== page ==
Managing Through a Pandemic. Did Anyone Find the Manual?
“Well, didn’t see THAT coming…”
Anyone but the most prescient social scientist and/or epidemiologist would have to admit that the COVID-19 virus snuck up on us all. 2020 Started with such promise and then “BAM” what looked like a flu-like annoyance turned into a 100-year cataclysm. Governments, cultures, families, and businesses all had to assess a way forward with no precedent to fall back on and no coordinating body to lead the way. In effect, we were all thrust into a setting where we made it up “on the fly”. So, how’s that going?
The first logistical challenge for most businesses was how to pivot and become a virtual, remote business almost overnight. (Did anyone reading this have stock in Zoom a year ago? If so, you must be sitting on a beautiful desert island now sipping a Mai Tai!) Offices emptied and technology companies who could set up remote platforms were overwhelmed overnight. Staff suddenly replaced the water cooler culture with the digital cocktail hour. No more “management by walking around”. Any sales and marketing activity not evidenced in the CRM platform just didn’t exist from a metrics standpoint. Managers struggled to keep their teams engaged, focused and productive. Some have thrived embracing the tech world platforms while others are still trying to adapt. A few (some notable retailers in particular) have already thrown in the towel.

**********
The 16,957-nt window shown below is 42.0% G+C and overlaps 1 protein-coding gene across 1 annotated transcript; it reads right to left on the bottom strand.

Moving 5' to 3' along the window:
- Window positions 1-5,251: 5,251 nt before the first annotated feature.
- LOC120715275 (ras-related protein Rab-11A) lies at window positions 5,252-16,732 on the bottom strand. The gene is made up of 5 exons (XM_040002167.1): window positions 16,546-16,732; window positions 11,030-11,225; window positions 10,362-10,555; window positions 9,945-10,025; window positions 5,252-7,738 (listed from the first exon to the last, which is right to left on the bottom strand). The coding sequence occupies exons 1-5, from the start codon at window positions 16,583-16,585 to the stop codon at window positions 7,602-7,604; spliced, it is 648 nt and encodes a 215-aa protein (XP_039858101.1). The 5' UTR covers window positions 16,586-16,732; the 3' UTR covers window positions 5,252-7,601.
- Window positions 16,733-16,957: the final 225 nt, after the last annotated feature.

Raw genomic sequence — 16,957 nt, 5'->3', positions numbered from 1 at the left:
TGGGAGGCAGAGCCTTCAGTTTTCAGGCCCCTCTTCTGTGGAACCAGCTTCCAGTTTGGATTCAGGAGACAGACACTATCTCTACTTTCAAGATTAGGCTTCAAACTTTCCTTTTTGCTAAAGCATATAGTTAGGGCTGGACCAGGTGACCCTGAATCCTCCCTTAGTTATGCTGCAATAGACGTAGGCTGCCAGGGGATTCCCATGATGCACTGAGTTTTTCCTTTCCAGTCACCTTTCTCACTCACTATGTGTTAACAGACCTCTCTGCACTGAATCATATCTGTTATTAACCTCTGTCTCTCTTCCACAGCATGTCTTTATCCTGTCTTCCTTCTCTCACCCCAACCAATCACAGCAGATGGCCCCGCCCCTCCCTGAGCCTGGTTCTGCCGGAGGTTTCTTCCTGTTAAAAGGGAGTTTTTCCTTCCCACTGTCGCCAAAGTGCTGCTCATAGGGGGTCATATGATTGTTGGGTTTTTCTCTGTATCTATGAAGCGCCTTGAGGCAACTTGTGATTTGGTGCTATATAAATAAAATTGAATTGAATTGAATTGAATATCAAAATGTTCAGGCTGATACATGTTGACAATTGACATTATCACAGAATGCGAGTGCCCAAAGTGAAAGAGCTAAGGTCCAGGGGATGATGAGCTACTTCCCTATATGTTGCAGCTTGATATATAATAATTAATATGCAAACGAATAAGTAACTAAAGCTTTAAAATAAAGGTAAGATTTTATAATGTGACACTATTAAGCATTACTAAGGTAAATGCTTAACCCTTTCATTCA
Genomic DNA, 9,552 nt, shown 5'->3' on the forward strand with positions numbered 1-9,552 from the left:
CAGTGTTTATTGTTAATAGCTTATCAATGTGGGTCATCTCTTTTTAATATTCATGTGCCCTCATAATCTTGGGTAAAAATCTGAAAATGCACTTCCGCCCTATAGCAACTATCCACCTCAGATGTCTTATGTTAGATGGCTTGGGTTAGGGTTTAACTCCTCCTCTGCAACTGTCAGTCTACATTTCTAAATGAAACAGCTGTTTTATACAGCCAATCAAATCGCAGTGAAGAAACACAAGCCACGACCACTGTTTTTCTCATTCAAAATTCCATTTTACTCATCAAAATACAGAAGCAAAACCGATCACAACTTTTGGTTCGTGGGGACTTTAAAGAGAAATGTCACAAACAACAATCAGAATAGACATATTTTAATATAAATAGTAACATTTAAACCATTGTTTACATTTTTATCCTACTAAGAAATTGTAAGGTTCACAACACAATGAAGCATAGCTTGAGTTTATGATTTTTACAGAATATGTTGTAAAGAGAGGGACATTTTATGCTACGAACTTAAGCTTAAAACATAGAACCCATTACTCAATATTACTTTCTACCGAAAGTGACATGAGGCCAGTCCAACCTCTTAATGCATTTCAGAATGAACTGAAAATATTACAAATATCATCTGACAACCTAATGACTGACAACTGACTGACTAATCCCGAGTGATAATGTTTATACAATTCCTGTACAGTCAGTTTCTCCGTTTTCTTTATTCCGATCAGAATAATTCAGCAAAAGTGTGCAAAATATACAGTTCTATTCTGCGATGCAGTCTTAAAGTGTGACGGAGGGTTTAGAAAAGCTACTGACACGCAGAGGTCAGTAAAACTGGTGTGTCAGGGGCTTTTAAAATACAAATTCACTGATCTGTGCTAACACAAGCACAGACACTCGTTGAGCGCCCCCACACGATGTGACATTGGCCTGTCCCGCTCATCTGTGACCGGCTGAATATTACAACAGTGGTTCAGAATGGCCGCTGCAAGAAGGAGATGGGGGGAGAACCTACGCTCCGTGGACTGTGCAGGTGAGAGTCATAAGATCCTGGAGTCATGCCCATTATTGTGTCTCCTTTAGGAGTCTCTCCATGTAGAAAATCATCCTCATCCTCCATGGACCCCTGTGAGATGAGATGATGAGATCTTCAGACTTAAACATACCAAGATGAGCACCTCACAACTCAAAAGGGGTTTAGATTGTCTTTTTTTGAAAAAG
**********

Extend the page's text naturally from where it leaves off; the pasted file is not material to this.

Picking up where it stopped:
The event industry, and the associated industries of travel and hospitality, were especially damaged by the situation, and continue to be so. Management in these organizations had to simultaneously reorganize the staff, adjust the forecast and corresponding budget, all while making a best guess as to when things might turn in a positive direction. PPP monies came and went, with no clear sense of a round two. (Don’t get me started on the buffoons in Washington, DC playing politics with the economy and, most importantly, my business!) The question is, how do we lead in a time like this?
I think those working in small businesses and the culture in general look for a few things from their leaders:
- Confidence – Keeping things in perspective against previous challenges and a commitment to collective success if we stay together.
- Innovation – A willingness to explore new things and “fail forward”.
- Vision for the Future – An idea of what the organization, the industry and the economy in general might look like under certain circumstances. You need a picture of what you want to be before you can even move in that direction.
If leadership can provide these things, then most teams are willing and able to hold together through tough times. Are you up to it?
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